I don't know that putting wax paper around it would be a great experience. Personally it would really annoy me if the product got into the wax paper creases and i had to scoop it out of there. Perhaps you could recruit some friends to test this concept? But I'd imagine that the liner on milk cartons is already a better version of wax paper. I'm sorry i really don't have any better suggestions other than to do some tests on a few containers.
 

nadsnads

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When I make a personal gift of my bath salts I use a set of glass Mason bail jars; they look nice on the counter and have scoops. For public sales, it's plastic jars and refill bags because most people are stupid and glass breaks and then they cuts themselves and go to the ER for stitches and then they sue you for an excessive amount of money and even if you prevail you still lose because of attorney's fees and higher insurance costs.

Just make sure the plastic jars are recyclable.
So this is why we can't have nice things ...
 

MelissaG

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For health reasons, I've discovered it's very difficult to go with eco packaging. Eco packaging means biodegradable and breakable. While those are good things, it also presents certain difficulties in storage. Glass is breakable and therefore dangerous. Cardboard packaging means things like bath butters, lotions, and the like are likely to go bad sooner because they are basically exposed all the time since they don't seal nearly as well as plastic and glass, even with preservative. So far, I've only been able to move plastic free for my soap bars because honestly soap can handle being in cardboard, getting wet, etc.

I'm having to use plastic for my bath bombs because I live in a high humidity environment. If I don't, there's a high chance they will set off. Lotions, Lip balms, body butters, shower steamers, all of them do better in plastic.

The shampoo and conditioners I've even moved to plastic. I had them in glassine bags, then a freak nasty storm destroyed about 80 of them each because they weren't properly sealed. That's ALOT of money for a small business to lose. I'm still not fully recovered from it because it takes money.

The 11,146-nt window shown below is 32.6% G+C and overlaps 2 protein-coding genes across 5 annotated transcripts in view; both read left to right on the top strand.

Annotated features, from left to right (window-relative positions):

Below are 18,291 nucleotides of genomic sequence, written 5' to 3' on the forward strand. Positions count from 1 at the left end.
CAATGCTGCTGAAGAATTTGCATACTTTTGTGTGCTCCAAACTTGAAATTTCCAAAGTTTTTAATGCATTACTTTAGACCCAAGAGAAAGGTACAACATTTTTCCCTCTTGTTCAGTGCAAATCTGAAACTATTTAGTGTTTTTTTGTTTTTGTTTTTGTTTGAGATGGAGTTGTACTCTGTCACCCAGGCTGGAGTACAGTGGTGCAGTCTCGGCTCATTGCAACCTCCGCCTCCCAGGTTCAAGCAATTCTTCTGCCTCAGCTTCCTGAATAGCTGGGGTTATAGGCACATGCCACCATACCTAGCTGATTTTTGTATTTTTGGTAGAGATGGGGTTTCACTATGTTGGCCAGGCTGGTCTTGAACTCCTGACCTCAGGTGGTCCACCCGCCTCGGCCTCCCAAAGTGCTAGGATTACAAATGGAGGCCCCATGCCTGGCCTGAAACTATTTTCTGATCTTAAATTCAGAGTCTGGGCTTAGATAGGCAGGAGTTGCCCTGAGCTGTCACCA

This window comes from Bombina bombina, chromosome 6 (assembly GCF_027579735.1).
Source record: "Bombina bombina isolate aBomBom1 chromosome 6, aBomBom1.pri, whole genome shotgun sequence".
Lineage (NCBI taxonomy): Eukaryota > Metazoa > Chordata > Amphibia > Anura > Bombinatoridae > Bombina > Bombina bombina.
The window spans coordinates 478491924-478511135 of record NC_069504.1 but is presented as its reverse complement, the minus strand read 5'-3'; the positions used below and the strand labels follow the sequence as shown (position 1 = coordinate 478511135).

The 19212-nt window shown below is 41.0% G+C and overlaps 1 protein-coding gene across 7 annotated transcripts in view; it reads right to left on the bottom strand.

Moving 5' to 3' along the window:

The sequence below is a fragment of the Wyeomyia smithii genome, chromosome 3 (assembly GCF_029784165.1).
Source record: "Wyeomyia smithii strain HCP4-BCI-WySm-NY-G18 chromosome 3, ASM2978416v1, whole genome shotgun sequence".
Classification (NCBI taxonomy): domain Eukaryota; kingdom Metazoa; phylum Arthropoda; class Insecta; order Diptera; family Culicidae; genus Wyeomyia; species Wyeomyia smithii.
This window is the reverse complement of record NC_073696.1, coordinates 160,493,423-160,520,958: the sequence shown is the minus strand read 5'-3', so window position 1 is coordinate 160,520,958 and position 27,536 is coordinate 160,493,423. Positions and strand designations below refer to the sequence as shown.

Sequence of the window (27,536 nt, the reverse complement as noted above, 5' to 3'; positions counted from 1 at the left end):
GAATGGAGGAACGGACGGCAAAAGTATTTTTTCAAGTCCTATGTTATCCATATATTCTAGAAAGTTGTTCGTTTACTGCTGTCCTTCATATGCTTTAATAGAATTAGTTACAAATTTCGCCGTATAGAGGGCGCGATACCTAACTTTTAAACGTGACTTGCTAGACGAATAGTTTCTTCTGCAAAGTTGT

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Just a hobbyist here. I make a foot balm and use wide and shallow Mason jars that have kind of a square-ish base. I use small tins for my lotion bars and balms. We try very hard to cut down on plastics.
 
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Thanks everyone for your input! This is proving to be a challenge cause we're actually a plastic-free brand so I've been trying to look for alternatives that could work that won't result in getting sued because of glasses breaking in the shower (LOL) or aluminum rusting and not getting sealed properly. :<
 

LynetteO

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Thanks everyone for your input! This is proving to be a challenge cause we're actually a plastic-free brand so I've been trying to look for alternatives that could work…”
What about wax? I am thinking those little cheese rounds covered in red wax. Could you cover metal or cardboard with a layer of wax, to shield the materials from rusting or getting soggy?
 
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I'm currently looking into using aluminum cans but I'm worried it will rust or leak or using glass (mason jar but then there's a silicone suction in the lid.
There’s a business called Athame + Alchemy that puts their scrubs in aluminum! I haven’t tried them so I can’t speak to the customer experience of those jars but at least that’s one lead for you :)